Back To Class

Drew Schultz

Pax Productions, 2012

REVIEW BY: Benjamin Ray


Stories abound regarding the woes of Detroit; its economic failures, shuttering of car companies, a city council paralyzed by inaction, and a former mayor for whom “corrupt” seems too nice a term grace Michigan newspapers on a weekly basis. The city is a punchline around the rest of the country, redeemed slightly by the Tigers’ 2012 run to the World Series.

As anyone who lives in Michigan knows, the Motor City has a long and deep history, and a significant part of that is music. From Eminem to Kid Rock, from Stevie Wonder to Madonna, from Grand Funk to Iggy Pop and the Stooges, a rich musical vein runs through the Great Lakes state. The most well-known music label bears the city’s nickname – Motown – and even though the label headed for California in the early 1970s, it will forever be associated with Michigan.my_heart_sings_the_harmony_web_ad_alt_250

One would hope that a city linked to music would possess a strong musical program in its public schools, but like the rest of the city, Detroit Public Schools is facing economic woes and its music programs are in crisis. This is where Drew Schultz comes in; his debut Back To Class utilizes personnel from a large range of Motown and soul groups to create a modern funk/soul workout, with all the proceeds going directly to DPS’s musical programs.

It’s a noble idea, especially for Schultz, a young and friendly drummer/songwriter who spent five years working with the Four Tops as his introduction to the music business. Through that connection, Schultz recruited longtime studio musicians like bassist James Jamerson Jr. and Melvin Davis, as well as his own band (the Funk Machine), to create an homage to funk and soul music.

All songs here are originals, written mostly by Schultz, and are directly influenced by ‘70s funk and soul music; think Earth, Wind & Fire, Isaac Hayes, the O’Jays, and the like. Between Schultz’s obvious affection for this era of music and the studio musicians who helped make it, the project is a labor of love and a neat, modern update on the sounds we know so well.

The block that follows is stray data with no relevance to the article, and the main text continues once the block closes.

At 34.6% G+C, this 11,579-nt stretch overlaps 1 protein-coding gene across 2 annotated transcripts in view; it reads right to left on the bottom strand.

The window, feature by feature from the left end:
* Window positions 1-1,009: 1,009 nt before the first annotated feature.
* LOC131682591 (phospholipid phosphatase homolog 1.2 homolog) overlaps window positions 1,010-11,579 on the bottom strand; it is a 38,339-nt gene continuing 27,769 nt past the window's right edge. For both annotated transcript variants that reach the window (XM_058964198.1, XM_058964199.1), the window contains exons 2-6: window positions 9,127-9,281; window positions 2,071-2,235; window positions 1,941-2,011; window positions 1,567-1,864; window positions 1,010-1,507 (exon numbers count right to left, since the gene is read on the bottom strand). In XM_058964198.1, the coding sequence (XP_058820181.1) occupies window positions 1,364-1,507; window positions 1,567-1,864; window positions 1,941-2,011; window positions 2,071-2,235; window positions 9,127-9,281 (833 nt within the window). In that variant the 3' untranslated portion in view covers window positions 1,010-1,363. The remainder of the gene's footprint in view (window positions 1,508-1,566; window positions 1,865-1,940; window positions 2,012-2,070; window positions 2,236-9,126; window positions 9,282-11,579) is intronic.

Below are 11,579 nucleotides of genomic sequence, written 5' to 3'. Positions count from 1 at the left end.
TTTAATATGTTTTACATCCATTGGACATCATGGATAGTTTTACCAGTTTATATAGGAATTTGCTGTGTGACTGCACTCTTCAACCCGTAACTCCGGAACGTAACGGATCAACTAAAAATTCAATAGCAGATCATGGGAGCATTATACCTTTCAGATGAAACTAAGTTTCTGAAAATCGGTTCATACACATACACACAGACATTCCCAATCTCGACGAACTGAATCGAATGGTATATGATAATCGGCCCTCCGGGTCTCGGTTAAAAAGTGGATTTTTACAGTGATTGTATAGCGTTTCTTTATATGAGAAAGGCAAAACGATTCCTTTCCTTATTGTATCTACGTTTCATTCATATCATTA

The finger-snapping “Time Is Now” and the funky instrumental “Slouch Potato” are early highlights, while the duet “Try” and Rob Carter’s vocals on “Sometimes” transport the listener back to an earlier, more innocent era of R&B. A jazz influence pops up on “Jamo,” while the bassline of “So Many Fish In The Sea” is the best on the album. Granted, few of the songs will stick in your head afterward, but every song is intelligent and self-assured, a remarkable quality for a debut full of 16 original tunes.

Back To Class has little in common with today’s R&B, but those of a certain age who grew up in the ‘70s will immediately identify with the sounds and the vibe. Yet this is more than just a tribute or benefit project; it is the work of an artist ready to make a breakthrough, and if this is any indication, Drew Schultz is a name we could be hearing from a lot in the future.

Rating: B-

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© 2012 Benjamin Ray and The Daily Vault. All rights reserved. Review or any portion may not be reproduced without written permission. Cover art is the intellectual property of Pax Productions, and is used for informational purposes only.